Once the court clerk has selected the panel of 12 jurors these jurors come in the jury box to be sworn as jurors. Before the jury is sworn in both the prosecution and defence have certain rights to challenge one or more of the jurors. There are two challenges which can be made and in addition the prosecution have a special right of ‘stand by’ These are – To the array, for cause and prosecution to stand by jurors. To the array – This right to challenge is given by section 5 of the Juries Act 1974 and it is a challenge to the whole jury on the basis that it has been chosen in an unrepresentative or biased.
Fraser (1987) this was used because the defendant was of an ethnic minority and all the jurors were white. The judge in this case agreed to empanel another jury. For Cause – involves challenging the right of an individual juror to sit on the jury. To be successful the challenge must point out a valid reason why the juror should not serve on the jury. An obvious reason would be that a juror is disqualified but a challenge for cause can also be made if the juror knows or is related to a witness or defendant. In R v Wilson and R v Sprason (1995) the wife of a prison officer was summoned for jury service.
She had asked to be excused attendance on the ground but this request had not been granted. She served on the jury which convicted the two defendants of robbery. Both defendants had been on remand at Exeter prison where her husband worked. The Court of Appeal said that justice must not only be done, it must be seen to be done and the presence of Mrs Roberts on the jury prevented that so that the convictions had to be quashed. Prosecution right to stand by jurors – it allows the juror who has been stood by to be put to the end of the list of potential jurors, so that they will not be used on the jury unless there are not enough jurors.
The prosecution does not have to give a reason for ‘standing by’ but the Attorney Generals guidelines issued in 1988 make it clear that this power should be used sparingly. Criticisms of the selection of juries Use of the electoral register does not always give a representative sample of the population. It excludes some people such as the homeless who cannot register to vote. Also not everyone who is eligible registers to vote this is especially true of the young and ethnic minorities. In 1990 the ‘poll tax’ meant people didn’t register to vote because it was too expensive.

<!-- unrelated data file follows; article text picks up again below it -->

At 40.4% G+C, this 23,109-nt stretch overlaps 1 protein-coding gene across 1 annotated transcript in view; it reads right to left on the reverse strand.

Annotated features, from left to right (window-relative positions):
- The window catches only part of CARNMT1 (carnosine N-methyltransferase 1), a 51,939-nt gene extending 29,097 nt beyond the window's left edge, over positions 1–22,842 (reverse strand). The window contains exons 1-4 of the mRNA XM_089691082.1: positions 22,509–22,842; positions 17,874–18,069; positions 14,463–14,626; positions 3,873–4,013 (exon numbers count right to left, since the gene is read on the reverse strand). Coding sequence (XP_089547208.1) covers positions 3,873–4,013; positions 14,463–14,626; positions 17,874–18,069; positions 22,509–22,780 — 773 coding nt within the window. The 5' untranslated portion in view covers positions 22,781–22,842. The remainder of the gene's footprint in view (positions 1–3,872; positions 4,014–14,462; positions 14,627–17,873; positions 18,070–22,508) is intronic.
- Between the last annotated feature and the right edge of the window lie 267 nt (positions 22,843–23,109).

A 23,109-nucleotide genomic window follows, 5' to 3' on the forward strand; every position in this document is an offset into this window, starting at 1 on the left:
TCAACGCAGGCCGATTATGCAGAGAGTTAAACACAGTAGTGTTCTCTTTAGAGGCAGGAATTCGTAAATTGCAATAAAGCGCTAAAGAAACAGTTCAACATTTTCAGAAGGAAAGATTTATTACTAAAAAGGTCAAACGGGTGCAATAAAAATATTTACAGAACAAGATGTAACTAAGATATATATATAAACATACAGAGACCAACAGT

– Multi-racial juries – there is no guarantee that there will be any ethnic minority jurors on a particular case and as decided in R v Ford (1989) there is no power for the judge to empanel a multi-racial jury. Ethnic minorities were severely under-represented on juries. – Disqualified jurors – although some checks are carried out many disqualified people fail to disclose this fact and sit on juries. – Excusals – if there are too many discretionary excusals it may lead to an unrepresentative jury.
– Prosecution’s right of ‘stand by’ – the prosecution’s right of stand by was kept even when the defence’s peremptory challenge was withdrawn. This might be seen as giving the prosecution an advantage in ‘rigging’ the jury, particularly when combined with ‘vetting’. The Jury’s role in criminal cases The judge decides points of law and the jury decides the facts. At the end of the prosecution case the judge has the power to direct the jury to acquit the defendant if he decides that in law the prosecution’s evidence has not made out a case against the defendant.
This is called a directed acquittal and occurs in about 10% of cases. If the trial continues the judge will sum up the case at the end, to the jury and direct them on any law involved. The jury retire to a private room and make the decision on the guilt or innocence of the accused in secret. Initially the jury must try to come to a unanimous verdict (they all agree). The judge must accept the jury verdict even if he or she does not agree with it – this long established principle goes back to Bushell’s Case (1670). The jury do not give any reasons for their decision.